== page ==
After letting Michigan’s deficit balloon to $802 million, you would think that the state’s lawmakers had finally done their worst. Well, think again. In one of its most irresponsible and incompetent acts yet, the state legislature slashed $179 million of that deficit on Friday by either postponing or cutting funding to state universities and community colleges. Quite literally, it borrowed from Michigan’s future.

Angela Cesere

For the past three months, Michigan’s Democrats and Republicans have squabbled like children over how to balance the state’s budget. But instead of reaching a long-term agreement that combines tax increases with spending cuts, the state legislature continued to argue while the deficit grew to the embarrassingly large number of $802 million. Friday’s deal was an act of desperation to fix the problem they created.

Of the total $316 million cut from the deficit, the legislature took some from the supposedly restricted 21st Century Jobs Fund and borrowed against the state’s future tobacco settlements, among other cuts. However, the majority came at the expense of Michigan’s higher education system. By “postponing” $140 million in payments to the state’s universities until the next fiscal year, cutting outright $26 million from state universities and “postponing” another $13 million in payments to community colleges, the legislature gave the illusion of solving the budget problem. In actuality, it just dumped its burden onto the universities.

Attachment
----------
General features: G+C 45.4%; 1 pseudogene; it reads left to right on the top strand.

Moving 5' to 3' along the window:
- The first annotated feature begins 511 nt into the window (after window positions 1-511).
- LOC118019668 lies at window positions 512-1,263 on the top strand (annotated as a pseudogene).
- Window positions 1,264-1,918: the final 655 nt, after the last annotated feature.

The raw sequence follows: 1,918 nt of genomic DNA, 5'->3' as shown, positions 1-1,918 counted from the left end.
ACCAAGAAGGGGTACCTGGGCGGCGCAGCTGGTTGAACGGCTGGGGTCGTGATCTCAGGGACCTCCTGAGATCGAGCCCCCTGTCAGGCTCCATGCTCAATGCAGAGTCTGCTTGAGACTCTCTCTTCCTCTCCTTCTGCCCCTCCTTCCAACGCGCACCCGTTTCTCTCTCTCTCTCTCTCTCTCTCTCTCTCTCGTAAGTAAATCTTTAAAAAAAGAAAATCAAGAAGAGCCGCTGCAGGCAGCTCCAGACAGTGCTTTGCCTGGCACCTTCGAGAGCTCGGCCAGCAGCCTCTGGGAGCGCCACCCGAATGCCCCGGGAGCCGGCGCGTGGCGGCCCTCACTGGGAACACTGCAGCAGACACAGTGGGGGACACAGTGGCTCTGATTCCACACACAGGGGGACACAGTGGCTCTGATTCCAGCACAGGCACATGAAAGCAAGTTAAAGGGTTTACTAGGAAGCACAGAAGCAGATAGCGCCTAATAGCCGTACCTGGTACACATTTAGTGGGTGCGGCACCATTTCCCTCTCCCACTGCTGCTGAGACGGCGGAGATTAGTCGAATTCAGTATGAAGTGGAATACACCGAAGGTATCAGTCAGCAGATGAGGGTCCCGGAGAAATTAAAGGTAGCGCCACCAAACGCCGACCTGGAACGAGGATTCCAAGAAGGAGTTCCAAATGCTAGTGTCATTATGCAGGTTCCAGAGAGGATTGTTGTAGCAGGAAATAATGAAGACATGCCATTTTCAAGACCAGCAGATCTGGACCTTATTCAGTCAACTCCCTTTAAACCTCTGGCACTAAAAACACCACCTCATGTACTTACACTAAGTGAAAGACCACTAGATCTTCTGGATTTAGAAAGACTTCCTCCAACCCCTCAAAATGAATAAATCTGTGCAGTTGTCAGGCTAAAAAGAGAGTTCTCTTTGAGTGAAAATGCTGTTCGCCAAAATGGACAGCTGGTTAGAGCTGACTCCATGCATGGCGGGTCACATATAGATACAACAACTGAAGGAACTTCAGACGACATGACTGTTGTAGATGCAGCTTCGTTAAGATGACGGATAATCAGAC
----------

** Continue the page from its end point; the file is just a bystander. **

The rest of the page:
At best, the deal temporarily pushes Michigan’s budgetary troubles back a few months until the next fiscal year while causing a fiscal nightmare for the state’s universities. At worst, the deal slashes more than 10 percent from the universities’ 2007 funding, raising tuition by double digits and crippling the only institutions that have kept Michigan attractive as its manufacturing-based economy crumbles.

Because the state legislature has repeatedly proven incompetent on handling the budget, we’re inclined to believe the latter. The reality of the situation is that Michigan’s universities will never see that money again.

While it may be good that the legislature passed something by June 1, which was the deadline before per-pupil funding for public schools would have been cut by $122 a student and Medicaid costs would have increased by 6 percent, this situation is just as devastating. If Michigan hopes to ever break out of its slump and compete in the 21st century, it will need an intelligent workforce that attracts competitive jobs. We can’t achieve that goal by slashing funding to the point that students are hit with double-digit tuition hikes.

As much as Gov. Jennifer Granholm’s vow to double the number of college graduates in the next 10 years was a laudable goal, the actions of the state lawmakers are encouraging exactly the opposite. Lansing has probably done more to double the number of college students that will leave the state after they graduate than anything else – provided they stay here to study in the first place.

Friday was a sad day for Michigan and for the University. Rather than providing Michigan residents with the long-term solutions that they need, Lansing opted for a quick fix that does anything but inspire confidence.

Let’s hope that in the next few months Michigan’s leaders can correct their mistakes and finally pass the tax increases necessary to balance the budget. Until then, Michigan’s residents need to speak up and tell their lawmakers that their irresponsible behavior is unacceptable.

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